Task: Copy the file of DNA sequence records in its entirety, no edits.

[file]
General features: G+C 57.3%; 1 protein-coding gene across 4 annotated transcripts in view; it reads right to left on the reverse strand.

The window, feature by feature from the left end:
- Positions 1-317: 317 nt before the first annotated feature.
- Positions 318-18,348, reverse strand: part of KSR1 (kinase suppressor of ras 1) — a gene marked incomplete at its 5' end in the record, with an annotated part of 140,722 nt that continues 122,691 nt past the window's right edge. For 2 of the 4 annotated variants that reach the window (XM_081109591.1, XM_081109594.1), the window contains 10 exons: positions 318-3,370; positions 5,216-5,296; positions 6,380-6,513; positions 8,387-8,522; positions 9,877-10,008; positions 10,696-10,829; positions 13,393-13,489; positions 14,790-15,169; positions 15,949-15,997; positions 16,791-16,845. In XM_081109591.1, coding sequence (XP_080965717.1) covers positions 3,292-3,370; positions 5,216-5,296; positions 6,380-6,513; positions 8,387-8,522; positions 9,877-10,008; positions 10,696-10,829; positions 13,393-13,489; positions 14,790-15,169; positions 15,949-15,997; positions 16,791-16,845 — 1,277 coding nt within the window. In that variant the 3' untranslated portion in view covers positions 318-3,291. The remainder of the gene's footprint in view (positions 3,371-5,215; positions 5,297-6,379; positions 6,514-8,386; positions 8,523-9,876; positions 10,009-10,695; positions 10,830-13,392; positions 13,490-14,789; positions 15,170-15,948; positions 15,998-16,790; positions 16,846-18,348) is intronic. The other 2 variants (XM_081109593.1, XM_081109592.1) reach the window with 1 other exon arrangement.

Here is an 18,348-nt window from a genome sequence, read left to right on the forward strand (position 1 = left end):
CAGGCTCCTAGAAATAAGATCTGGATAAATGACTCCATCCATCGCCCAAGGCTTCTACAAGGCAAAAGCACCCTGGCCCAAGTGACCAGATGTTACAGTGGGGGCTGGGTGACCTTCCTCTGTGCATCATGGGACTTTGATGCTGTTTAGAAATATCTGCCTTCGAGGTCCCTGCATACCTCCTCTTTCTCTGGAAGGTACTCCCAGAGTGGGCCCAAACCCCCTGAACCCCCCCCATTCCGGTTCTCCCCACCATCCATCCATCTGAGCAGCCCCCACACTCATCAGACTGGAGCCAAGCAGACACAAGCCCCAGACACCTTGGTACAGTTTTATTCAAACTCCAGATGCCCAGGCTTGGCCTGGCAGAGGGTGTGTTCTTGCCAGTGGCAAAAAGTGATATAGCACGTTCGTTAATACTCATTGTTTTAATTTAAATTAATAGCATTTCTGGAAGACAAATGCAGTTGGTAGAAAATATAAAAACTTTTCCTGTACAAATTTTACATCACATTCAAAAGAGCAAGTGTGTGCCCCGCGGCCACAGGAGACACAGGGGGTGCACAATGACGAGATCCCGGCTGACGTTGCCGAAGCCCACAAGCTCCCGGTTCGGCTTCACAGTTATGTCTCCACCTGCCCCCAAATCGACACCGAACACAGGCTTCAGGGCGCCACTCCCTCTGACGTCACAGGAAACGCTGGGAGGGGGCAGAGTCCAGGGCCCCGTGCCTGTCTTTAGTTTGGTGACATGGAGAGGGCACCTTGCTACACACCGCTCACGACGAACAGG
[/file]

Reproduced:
General features: G+C 57.3%; 1 protein-coding gene across 4 annotated transcripts in view; it reads right to left on the reverse strand.

The window, feature by feature from the left end:
- Positions 1-317: 317 nt before the first annotated feature.
- Positions 318-18,348, reverse strand: part of KSR1 (kinase suppressor of ras 1) — a gene marked incomplete at its 5' end in the record, with an annotated part of 140,722 nt that continues 122,691 nt past the window's right edge. For 2 of the 4 annotated variants that reach the window (XM_081109591.1, XM_081109594.1), the window contains 10 exons: positions 318-3,370; positions 5,216-5,296; positions 6,380-6,513; positions 8,387-8,522; positions 9,877-10,008; positions 10,696-10,829; positions 13,393-13,489; positions 14,790-15,169; positions 15,949-15,997; positions 16,791-16,845. In XM_081109591.1, coding sequence (XP_080965717.1) covers positions 3,292-3,370; positions 5,216-5,296; positions 6,380-6,513; positions 8,387-8,522; positions 9,877-10,008; positions 10,696-10,829; positions 13,393-13,489; positions 14,790-15,169; positions 15,949-15,997; positions 16,791-16,845 — 1,277 coding nt within the window. In that variant the 3' untranslated portion in view covers positions 318-3,291. The remainder of the gene's footprint in view (positions 3,371-5,215; positions 5,297-6,379; positions 6,514-8,386; positions 8,523-9,876; positions 10,009-10,695; positions 10,830-13,392; positions 13,490-14,789; positions 15,170-15,948; positions 15,998-16,790; positions 16,846-18,348) is intronic. The other 2 variants (XM_081109593.1, XM_081109592.1) reach the window with 1 other exon arrangement.

Here is an 18,348-nt window from a genome sequence, read left to right on the forward strand (position 1 = left end):
CAGGCTCCTAGAAATAAGATCTGGATAAATGACTCCATCCATCGCCCAAGGCTTCTACAAGGCAAAAGCACCCTGGCCCAAGTGACCAGATGTTACAGTGGGGGCTGGGTGACCTTCCTCTGTGCATCATGGGACTTTGATGCTGTTTAGAAATATCTGCCTTCGAGGTCCCTGCATACCTCCTCTTTCTCTGGAAGGTACTCCCAGAGTGGGCCCAAACCCCCTGAACCCCCCCCATTCCGGTTCTCCCCACCATCCATCCATCTGAGCAGCCCCCACACTCATCAGACTGGAGCCAAGCAGACACAAGCCCCAGACACCTTGGTACAGTTTTATTCAAACTCCAGATGCCCAGGCTTGGCCTGGCAGAGGGTGTGTTCTTGCCAGTGGCAAAAAGTGATATAGCACGTTCGTTAATACTCATTGTTTTAATTTAAATTAATAGCATTTCTGGAAGACAAATGCAGTTGGTAGAAAATATAAAAACTTTTCCTGTACAAATTTTACATCACATTCAAAAGAGCAAGTGTGTGCCCCGCGGCCACAGGAGACACAGGGGGTGCACAATGACGAGATCCCGGCTGACGTTGCCGAAGCCCACAAGCTCCCGGTTCGGCTTCACAGTTATGTCTCCACCTGCCCCCAAATCGACACCGAACACAGGCTTCAGGGCGCCACTCCCTCTGACGTCACAGGAAACGCTGGGAGGGGGCAGAGTCCAGGGCCCCGTGCCTGTCTTTAGTTTGGTGACATGGAGAGGGCACCTTGCTACACACCGCTCACGACGAACAGG